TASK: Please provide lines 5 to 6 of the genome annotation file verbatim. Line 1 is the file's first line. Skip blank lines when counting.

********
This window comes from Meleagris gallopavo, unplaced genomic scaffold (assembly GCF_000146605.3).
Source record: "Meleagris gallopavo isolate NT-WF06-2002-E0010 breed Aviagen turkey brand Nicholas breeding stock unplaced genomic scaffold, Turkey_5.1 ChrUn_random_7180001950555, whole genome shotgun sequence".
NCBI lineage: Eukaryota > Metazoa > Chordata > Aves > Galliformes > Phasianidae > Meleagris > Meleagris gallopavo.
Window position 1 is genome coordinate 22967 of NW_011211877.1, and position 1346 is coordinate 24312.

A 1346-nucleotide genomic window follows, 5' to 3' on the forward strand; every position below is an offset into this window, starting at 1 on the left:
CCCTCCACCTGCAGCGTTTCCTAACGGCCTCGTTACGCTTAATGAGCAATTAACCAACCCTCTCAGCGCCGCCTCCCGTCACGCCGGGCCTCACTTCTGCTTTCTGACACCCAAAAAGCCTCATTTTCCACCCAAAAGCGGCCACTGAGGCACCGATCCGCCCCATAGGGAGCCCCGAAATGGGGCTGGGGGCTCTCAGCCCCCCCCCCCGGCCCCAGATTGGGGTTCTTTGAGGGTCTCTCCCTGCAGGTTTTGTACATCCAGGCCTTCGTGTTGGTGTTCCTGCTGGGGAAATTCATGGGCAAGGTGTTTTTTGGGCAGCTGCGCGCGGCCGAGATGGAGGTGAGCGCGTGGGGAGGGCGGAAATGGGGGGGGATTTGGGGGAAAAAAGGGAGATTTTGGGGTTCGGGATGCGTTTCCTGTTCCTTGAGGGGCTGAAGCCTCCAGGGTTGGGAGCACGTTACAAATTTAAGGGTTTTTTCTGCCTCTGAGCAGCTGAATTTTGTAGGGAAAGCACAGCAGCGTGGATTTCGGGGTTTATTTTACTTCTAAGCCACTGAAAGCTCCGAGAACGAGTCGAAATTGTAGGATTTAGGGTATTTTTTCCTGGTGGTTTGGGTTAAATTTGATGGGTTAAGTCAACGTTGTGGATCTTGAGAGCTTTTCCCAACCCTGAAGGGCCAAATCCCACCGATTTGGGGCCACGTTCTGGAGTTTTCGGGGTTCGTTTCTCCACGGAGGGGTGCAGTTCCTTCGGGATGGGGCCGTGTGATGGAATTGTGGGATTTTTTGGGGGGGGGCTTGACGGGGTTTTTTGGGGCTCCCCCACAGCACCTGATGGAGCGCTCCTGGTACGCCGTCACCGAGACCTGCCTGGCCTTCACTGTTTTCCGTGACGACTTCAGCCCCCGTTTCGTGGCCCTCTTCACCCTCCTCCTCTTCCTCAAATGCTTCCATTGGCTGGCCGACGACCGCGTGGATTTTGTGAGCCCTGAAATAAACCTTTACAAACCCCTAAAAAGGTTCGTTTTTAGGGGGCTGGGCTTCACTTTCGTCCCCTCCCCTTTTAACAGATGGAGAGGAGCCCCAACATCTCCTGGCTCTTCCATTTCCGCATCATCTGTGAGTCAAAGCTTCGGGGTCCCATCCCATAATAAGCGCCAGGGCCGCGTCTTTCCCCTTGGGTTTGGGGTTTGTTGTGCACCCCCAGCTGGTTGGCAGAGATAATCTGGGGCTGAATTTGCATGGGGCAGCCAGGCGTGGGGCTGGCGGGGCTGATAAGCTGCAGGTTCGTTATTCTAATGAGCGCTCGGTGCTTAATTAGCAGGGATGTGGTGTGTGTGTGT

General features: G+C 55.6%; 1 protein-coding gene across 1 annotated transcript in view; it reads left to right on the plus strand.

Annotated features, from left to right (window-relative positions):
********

A 1346-nucleotide genomic window follows, 5' to 3' on the forward strand; every position below is an offset into this window, starting at 1 on the left:
CCCTCCACCTGCAGCGTTTCCTAACGGCCTCGTTACGCTTAATGAGCAATTAACCAACCCTCTCAGCGCCGCCTCCCGTCACGCCGGGCCTCACTTCTGCTTTCTGACACCCAAAAAGCCTCATTTTCCACCCAAAAGCGGCCACTGAGGCACCGATCCGCCCCATAGGGAGCCCCGAAATGGGGCTGGGGGCTCTCAGCCCCCCCCCCCGGCCCCAGATTGGGGTTCTTTGAGGGTCTCTCCCTGCAGGTTTTGTACATCCAGGCCTTCGTGTTGGTGTTCCTGCTGGGGAAATTCATGGGCAAGGTGTTTTTTGGGCAGCTGCGCGCGGCCGAGATGGAGGTGAGCGCGTGGGGAGGGCGGAAATGGGGGGGGATTTGGGGGAAAAAAGGGAGATTTTGGGGTTCGGGATGCGTTTCCTGTTCCTTGAGGGGCTGAAGCCTCCAGGGTTGGGAGCACGTTACAAATTTAAGGGTTTTTTCTGCCTCTGAGCAGCTGAATTTTGTAGGGAAAGCACAGCAGCGTGGATTTCGGGGTTTATTTTACTTCTAAGCCACTGAAAGCTCCGAGAACGAGTCGAAATTGTAGGATTTAGGGTATTTTTTCCTGGTGGTTTGGGTTAAATTTGATGGGTTAAGTCAACGTTGTGGATCTTGAGAGCTTTTCCCAACCCTGAAGGGCCAAATCCCACCGATTTGGGGCCACGTTCTGGAGTTTTCGGGGTTCGTTTCTCCACGGAGGGGTGCAGTTCCTTCGGGATGGGGCCGTGTGATGGAATTGTGGGATTTTTTGGGGGGGGGCTTGACGGGGTTTTTTGGGGCTCCCCCACAGCACCTGATGGAGCGCTCCTGGTACGCCGTCACCGAGACCTGCCTGGCCTTCACTGTTTTCCGTGACGACTTCAGCCCCCGTTTCGTGGCCCTCTTCACCCTCCTCCTCTTCCTCAAATGCTTCCATTGGCTGGCCGACGACCGCGTGGATTTTGTGAGCCCTGAAATAAACCTTTACAAACCCCTAAAAAGGTTCGTTTTTAGGGGGCTGGGCTTCACTTTCGTCCCCTCCCCTTTTAACAGATGGAGAGGAGCCCCAACATCTCCTGGCTCTTCCATTTCCGCATCATCTGTGAGTCAAAGCTTCGGGGTCCCATCCCATAATAAGCGCCAGGGCCGCGTCTTTCCCCTTGGGTTTGGGGTTTGTTGTGCACCCCCAGCTGGTTGGCAGAGATAATCTGGGGCTGAATTTGCATGGGGCAGCCAGGCGTGGGGCTGGCGGGGCTGATAAGCTGCAGGTTCGTTATTCTAATGAGCGCTCGGTGCTTAATTAGCAGGGATGTGGTGTGTGTGTGT